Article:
When Jayne Brown was diagnosed with two brain tumours and told they were inoperable, she was devastated. One tumour stretched across both hemispheres of her brain and the other was pushing her right eye out of its socket. Doctors said if they operated, she would lose her ability to walk and her speech, but Ms Brown was determined.
The 60-year-old Mooloolah Valley mother and grandmother had too much to live for. She contacted Professor Charlie Teo, the neurosurgeon famed for treating patients other surgeons won’t touch, and on August 10 last year, in the midst of COVID lockdowns, she had the surgery that has given her a new lease on life and a desire to give back to the Charlie Teo Foundation.
“My eye was actually popping out,” she says. “I was a walking time bomb. I sent Charlie all my scans, he gave me a Zoom appointment and said ‘I need you here as soon as you can get here’. He said, ‘You’re going to have a stroke and if you do nothing, you’re definitely going to lose your legs and speech and you’ll also be blind’.”
Ms Brown spoke with Prof Teo on a Tuesday. The next Monday, he had removed both of her tumours in their entirety.
“They’d grown so big they had embedded into my skull, so he couldn’t put my skull back and I have metal plates there. I’m really well, I just have to have yearly MRIs to make sure nothing is growing back and I have a nine per cent chance of something growing back because I had multiple tumours.”
“I have three beautiful daughters and seven grandchildren and I’m 60 – I have too much to do. It hits you really hard when you know you’re going to have major brain surgery. You don’t know how you’re going to be when you come out; there are a lot of risks. I was one of the lucky ones – my eyesight is not compromised and my eye has gone about 80 per cent back.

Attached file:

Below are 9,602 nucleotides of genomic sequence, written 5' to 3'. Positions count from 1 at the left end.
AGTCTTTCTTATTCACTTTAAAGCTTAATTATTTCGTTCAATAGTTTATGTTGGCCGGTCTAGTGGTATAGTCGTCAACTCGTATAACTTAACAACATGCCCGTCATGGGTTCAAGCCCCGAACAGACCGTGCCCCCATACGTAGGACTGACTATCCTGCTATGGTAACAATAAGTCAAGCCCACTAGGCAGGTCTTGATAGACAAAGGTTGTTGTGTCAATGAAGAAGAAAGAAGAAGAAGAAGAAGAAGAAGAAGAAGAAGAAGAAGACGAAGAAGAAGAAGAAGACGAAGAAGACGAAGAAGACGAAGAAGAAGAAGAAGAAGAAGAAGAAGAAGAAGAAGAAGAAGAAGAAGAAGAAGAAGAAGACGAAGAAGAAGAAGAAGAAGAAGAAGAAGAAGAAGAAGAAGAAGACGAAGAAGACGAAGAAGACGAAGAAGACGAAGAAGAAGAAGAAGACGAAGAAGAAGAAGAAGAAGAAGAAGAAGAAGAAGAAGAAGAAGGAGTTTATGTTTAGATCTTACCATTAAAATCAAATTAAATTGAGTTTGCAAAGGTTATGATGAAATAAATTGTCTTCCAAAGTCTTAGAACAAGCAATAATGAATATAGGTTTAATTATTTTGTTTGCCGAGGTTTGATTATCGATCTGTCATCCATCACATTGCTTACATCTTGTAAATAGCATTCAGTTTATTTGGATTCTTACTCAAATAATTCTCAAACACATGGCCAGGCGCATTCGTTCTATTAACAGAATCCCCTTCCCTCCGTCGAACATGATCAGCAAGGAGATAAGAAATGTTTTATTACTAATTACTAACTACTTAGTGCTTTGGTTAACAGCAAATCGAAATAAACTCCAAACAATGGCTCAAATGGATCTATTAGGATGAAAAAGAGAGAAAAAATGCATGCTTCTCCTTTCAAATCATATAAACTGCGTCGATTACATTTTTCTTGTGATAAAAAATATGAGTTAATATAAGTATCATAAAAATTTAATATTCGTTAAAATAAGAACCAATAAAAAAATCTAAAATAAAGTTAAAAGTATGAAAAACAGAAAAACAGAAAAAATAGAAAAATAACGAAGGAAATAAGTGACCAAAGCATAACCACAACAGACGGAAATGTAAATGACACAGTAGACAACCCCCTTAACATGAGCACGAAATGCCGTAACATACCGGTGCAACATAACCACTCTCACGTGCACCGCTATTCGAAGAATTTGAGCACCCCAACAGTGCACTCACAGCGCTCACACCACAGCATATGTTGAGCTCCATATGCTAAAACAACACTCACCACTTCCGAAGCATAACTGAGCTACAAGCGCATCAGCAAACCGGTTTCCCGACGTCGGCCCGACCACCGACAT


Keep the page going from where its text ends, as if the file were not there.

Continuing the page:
Incredibly, Ms Brown was forced to spend two weeks in hotel quarantine after the operation, her only pain relief being paracetamol and a heat pack. There was
no microwave in the room to warm up the heat pack and requests to the hotel were denied.
“It was so painful and my partner was trying to heat up my heat pack with a hotel hairdryer, which didn’t work,” she says.
The Queensland government knocked back Ms Brown’s application to recover back at home on her acreage in the Mooloolah Valley, despite pleas from Prof Teo.
“I asked for an exemption but was told I wasn’t an ‘exceptional circumstance’. The media got involved and on day 10 of quarantine we had a knock at the door. Two policemen put us in a taxi to a suite in another hotel with a full kitchen.”
Rather than lying around feeling sorry for herself, Ms Brown, a businesswoman who has had shoe, handbag and wine accessories businesses, planned a new business. In bed with pen and paper, she devised a new lip gloss range called Noosa Glow Australia and vowed to donate part of the profits to the Charlie Teo Foundation.
“I wanted to make a little bit of a difference and give back as well,” she says. “I’m so thankful for Charlie Teo.”
Launched in November – just three months after her brain surgery – Ms Brown wanted to make a vegan, certified organic lip gloss with beautiful packaging. Ms Brown hopes to expand her range to include a body scrub and a bronzer.
“Every business I have started has always been unique and very glam,” she says. “Noosa Glow is no different. The glosses come in stunning containers and I have also designed metallic mesh drawstring lined little pouches to fit a lip gloss perfectly. My motto is: lots of lip gloss and your sunnies and you can go anywhere.”
For more information visit noosaglowaustralia.com.au.